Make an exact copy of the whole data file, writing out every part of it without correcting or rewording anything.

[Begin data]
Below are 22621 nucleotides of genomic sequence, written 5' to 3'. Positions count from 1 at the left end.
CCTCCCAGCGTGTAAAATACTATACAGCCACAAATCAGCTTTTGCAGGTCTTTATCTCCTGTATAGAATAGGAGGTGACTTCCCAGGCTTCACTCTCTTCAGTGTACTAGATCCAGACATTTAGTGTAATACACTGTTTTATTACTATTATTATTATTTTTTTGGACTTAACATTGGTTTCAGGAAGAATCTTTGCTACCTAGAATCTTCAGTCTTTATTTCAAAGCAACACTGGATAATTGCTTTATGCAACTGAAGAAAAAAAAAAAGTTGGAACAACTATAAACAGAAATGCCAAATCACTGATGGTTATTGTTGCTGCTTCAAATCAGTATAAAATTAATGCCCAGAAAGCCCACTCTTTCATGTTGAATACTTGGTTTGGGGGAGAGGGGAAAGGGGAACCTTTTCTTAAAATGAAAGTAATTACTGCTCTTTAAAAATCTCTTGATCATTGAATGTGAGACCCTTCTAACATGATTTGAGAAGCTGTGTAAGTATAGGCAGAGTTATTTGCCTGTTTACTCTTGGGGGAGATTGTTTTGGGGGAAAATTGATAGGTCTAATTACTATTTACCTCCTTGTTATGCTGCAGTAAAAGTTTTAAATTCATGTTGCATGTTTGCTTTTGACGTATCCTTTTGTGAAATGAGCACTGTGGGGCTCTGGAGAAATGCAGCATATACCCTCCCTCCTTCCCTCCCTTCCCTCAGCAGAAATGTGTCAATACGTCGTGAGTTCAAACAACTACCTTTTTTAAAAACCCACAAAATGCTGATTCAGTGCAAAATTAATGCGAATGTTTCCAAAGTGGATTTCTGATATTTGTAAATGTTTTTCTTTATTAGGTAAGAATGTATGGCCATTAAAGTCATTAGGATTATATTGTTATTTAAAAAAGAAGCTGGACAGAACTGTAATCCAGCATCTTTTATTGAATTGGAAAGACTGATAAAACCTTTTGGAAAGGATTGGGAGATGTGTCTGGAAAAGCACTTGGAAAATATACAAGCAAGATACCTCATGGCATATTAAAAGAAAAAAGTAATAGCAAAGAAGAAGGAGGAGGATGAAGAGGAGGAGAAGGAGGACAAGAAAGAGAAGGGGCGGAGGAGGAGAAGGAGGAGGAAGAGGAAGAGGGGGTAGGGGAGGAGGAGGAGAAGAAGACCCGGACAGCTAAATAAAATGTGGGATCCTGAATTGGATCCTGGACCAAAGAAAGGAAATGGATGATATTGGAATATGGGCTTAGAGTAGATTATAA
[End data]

Below are 22621 nucleotides of genomic sequence, written 5' to 3'. Positions count from 1 at the left end.
CCTCCCAGCGTGTAAAATACTATACAGCCACAAATCAGCTTTTGCAGGTCTTTATCTCCTGTATAGAATAGGAGGTGACTTCCCAGGCTTCACTCTCTTCAGTGTACTAGATCCAGACATTTAGTGTAATACACTGTTTTATTACTATTATTATTATTTTTTTGGACTTAACATTGGTTTCAGGAAGAATCTTTGCTACCTAGAATCTTCAGTCTTTATTTCAAAGCAACACTGGATAATTGCTTTATGCAACTGAAGAAAAAAAAAAAGTTGGAACAACTATAAACAGAAATGCCAAATCACTGATGGTTATTGTTGCTGCTTCAAATCAGTATAAAATTAATGCCCAGAAAGCCCACTCTTTCATGTTGAATACTTGGTTTGGGGGAGAGGGGAAAGGGGAACCTTTTCTTAAAATGAAAGTAATTACTGCTCTTTAAAAATCTCTTGATCATTGAATGTGAGACCCTTCTAACATGATTTGAGAAGCTGTGTAAGTATAGGCAGAGTTATTTGCCTGTTTACTCTTGGGGGAGATTGTTTTGGGGGAAAATTGATAGGTCTAATTACTATTTACCTCCTTGTTATGCTGCAGTAAAAGTTTTAAATTCATGTTGCATGTTTGCTTTTGACGTATCCTTTTGTGAAATGAGCACTGTGGGGCTCTGGAGAAATGCAGCATATACCCTCCCTCCTTCCCTCCCTTCCCTCAGCAGAAATGTGTCAATACGTCGTGAGTTCAAACAACTACCTTTTTTAAAAACCCACAAAATGCTGATTCAGTGCAAAATTAATGCGAATGTTTCCAAAGTGGATTTCTGATATTTGTAAATGTTTTTCTTTATTAGGTAAGAATGTATGGCCATTAAAGTCATTAGGATTATATTGTTATTTAAAAAAGAAGCTGGACAGAACTGTAATCCAGCATCTTTTATTGAATTGGAAAGACTGATAAAACCTTTTGGAAAGGATTGGGAGATGTGTCTGGAAAAGCACTTGGAAAATATACAAGCAAGATACCTCATGGCATATTAAAAGAAAAAAGTAATAGCAAAGAAGAAGGAGGAGGATGAAGAGGAGGAGAAGGAGGACAAGAAAGAGAAGGGGCGGAGGAGGAGAAGGAGGAGGAAGAGGAAGAGGGGGTAGGGGAGGAGGAGGAGAAGAAGACCCGGACAGCTAAATAAAATGTGGGATCCTGAATTGGATCCTGGACCAAAGAAAGGAAATGGATGATATTGGAATATGGGCTTAGAGTAGATTATAA